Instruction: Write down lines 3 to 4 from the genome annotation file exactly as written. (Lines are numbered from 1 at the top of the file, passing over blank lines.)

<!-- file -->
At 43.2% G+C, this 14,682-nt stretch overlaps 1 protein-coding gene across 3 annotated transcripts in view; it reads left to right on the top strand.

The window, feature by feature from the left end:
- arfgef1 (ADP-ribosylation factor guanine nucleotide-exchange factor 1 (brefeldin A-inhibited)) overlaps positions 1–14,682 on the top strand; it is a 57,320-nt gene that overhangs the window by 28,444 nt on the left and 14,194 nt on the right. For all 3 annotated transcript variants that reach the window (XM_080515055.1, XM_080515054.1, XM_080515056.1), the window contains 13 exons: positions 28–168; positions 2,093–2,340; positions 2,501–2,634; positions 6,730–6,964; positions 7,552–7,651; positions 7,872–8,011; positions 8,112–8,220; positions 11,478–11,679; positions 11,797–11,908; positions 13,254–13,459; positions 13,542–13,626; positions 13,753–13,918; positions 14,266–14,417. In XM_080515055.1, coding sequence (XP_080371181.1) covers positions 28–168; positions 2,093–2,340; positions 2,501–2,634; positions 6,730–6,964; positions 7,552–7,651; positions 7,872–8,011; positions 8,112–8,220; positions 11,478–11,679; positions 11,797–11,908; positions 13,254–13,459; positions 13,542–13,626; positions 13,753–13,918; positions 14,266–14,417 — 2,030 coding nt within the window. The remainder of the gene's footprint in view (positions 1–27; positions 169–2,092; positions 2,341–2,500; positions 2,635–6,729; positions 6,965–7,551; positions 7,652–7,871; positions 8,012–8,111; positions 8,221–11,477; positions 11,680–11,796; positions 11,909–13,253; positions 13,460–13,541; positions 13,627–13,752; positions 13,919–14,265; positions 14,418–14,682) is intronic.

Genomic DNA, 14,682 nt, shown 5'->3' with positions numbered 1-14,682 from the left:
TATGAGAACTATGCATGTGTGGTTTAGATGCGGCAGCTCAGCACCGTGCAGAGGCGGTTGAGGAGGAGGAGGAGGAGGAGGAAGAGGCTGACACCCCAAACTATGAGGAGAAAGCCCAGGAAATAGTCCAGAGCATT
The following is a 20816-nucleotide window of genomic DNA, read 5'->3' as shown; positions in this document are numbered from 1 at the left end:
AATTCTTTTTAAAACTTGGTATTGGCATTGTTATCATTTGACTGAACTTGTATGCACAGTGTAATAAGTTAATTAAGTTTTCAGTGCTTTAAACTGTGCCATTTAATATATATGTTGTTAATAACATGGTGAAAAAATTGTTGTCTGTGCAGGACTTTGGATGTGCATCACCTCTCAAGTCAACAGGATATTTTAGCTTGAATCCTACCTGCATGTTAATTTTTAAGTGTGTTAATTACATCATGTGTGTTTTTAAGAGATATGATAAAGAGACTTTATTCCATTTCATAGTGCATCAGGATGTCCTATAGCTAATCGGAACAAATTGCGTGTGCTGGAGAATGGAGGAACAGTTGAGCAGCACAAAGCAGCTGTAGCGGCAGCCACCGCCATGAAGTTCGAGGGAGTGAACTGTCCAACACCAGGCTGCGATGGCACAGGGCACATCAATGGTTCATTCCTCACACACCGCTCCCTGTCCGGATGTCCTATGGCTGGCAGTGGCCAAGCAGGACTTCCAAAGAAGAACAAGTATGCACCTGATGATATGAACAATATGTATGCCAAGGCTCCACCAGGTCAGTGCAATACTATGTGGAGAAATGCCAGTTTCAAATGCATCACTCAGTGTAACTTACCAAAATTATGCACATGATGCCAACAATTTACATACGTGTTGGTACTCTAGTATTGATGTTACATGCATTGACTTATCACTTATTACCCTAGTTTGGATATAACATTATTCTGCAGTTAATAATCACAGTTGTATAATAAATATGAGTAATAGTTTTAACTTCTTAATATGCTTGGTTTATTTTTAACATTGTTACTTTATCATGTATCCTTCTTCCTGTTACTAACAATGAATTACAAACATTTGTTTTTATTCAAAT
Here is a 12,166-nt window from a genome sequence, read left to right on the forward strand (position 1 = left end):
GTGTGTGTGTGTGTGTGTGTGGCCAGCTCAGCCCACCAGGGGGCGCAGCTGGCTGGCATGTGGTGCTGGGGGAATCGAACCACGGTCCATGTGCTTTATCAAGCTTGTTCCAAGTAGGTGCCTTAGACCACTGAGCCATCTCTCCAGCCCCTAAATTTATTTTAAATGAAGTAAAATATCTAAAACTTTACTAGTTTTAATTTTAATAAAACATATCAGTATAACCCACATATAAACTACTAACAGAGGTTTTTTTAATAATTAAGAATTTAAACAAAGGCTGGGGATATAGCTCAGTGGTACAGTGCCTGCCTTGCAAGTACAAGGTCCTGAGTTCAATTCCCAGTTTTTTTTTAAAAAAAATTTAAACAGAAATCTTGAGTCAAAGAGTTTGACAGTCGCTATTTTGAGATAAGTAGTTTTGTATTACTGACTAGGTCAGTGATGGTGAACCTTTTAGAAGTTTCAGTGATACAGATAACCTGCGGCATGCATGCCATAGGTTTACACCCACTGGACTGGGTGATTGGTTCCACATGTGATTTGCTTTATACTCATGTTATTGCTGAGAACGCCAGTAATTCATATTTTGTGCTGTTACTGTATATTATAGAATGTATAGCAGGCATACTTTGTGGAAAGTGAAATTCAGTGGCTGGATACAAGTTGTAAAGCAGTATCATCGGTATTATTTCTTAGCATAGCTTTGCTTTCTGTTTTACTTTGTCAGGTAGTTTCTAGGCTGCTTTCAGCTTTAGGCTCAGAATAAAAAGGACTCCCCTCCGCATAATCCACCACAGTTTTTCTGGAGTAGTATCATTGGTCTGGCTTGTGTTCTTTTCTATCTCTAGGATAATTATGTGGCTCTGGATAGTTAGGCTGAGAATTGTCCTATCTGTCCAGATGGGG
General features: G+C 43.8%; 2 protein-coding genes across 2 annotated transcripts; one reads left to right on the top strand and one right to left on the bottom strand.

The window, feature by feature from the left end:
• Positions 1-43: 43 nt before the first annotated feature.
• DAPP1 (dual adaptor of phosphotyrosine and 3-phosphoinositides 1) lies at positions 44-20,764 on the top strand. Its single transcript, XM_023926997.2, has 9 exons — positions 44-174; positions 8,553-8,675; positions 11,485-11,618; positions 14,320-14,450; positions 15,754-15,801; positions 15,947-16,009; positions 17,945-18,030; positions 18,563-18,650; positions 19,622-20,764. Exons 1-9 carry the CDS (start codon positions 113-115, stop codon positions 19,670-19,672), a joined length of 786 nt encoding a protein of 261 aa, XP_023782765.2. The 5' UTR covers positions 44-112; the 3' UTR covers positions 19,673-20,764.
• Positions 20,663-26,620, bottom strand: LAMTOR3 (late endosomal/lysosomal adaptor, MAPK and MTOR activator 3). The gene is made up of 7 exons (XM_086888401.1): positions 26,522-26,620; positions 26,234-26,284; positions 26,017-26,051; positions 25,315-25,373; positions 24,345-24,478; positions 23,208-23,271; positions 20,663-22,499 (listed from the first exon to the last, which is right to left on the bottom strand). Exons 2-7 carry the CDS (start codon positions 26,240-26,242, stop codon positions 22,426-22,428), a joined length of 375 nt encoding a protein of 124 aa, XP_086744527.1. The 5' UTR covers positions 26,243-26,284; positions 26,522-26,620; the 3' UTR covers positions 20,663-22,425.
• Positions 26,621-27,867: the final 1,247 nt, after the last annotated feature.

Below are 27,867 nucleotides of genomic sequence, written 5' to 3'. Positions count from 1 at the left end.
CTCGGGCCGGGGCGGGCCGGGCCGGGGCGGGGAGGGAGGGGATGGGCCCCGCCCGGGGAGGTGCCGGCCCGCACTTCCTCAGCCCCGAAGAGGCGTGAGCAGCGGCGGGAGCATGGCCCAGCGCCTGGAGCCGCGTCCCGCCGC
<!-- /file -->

- arfgef1 (ADP-ribosylation factor guanine nucleotide-exchange factor 1 (brefeldin A-inhibited)) overlaps positions 1–14,682 on the top strand; it is a 57,320-nt gene that overhangs the window by 28,444 nt on the left and 14,194 nt on the right. For all 3 annotated transcript variants that reach the window (XM_080515055.1, XM_080515054.1, XM_080515056.1), the window contains 13 exons: positions 28–168; positions 2,093–2,340; positions 2,501–2,634; positions 6,730–6,964; positions 7,552–7,651; positions 7,872–8,011; positions 8,112–8,220; positions 11,478–11,679; positions 11,797–11,908; positions 13,254–13,459; positions 13,542–13,626; positions 13,753–13,918; positions 14,266–14,417. In XM_080515055.1, coding sequence (XP_080371181.1) covers positions 28–168; positions 2,093–2,340; positions 2,501–2,634; positions 6,730–6,964; positions 7,552–7,651; positions 7,872–8,011; positions 8,112–8,220; positions 11,478–11,679; positions 11,797–11,908; positions 13,254–13,459; positions 13,542–13,626; positions 13,753–13,918; positions 14,266–14,417 — 2,030 coding nt within the window. The remainder of the gene's footprint in view (positions 1–27; positions 169–2,092; positions 2,341–2,500; positions 2,635–6,729; positions 6,965–7,551; positions 7,652–7,871; positions 8,012–8,111; positions 8,221–11,477; positions 11,680–11,796; positions 11,909–13,253; positions 13,460–13,541; positions 13,627–13,752; positions 13,919–14,265; positions 14,418–14,682) is intronic.

Genomic DNA, 14,682 nt, shown 5'->3' with positions numbered 1-14,682 from the left: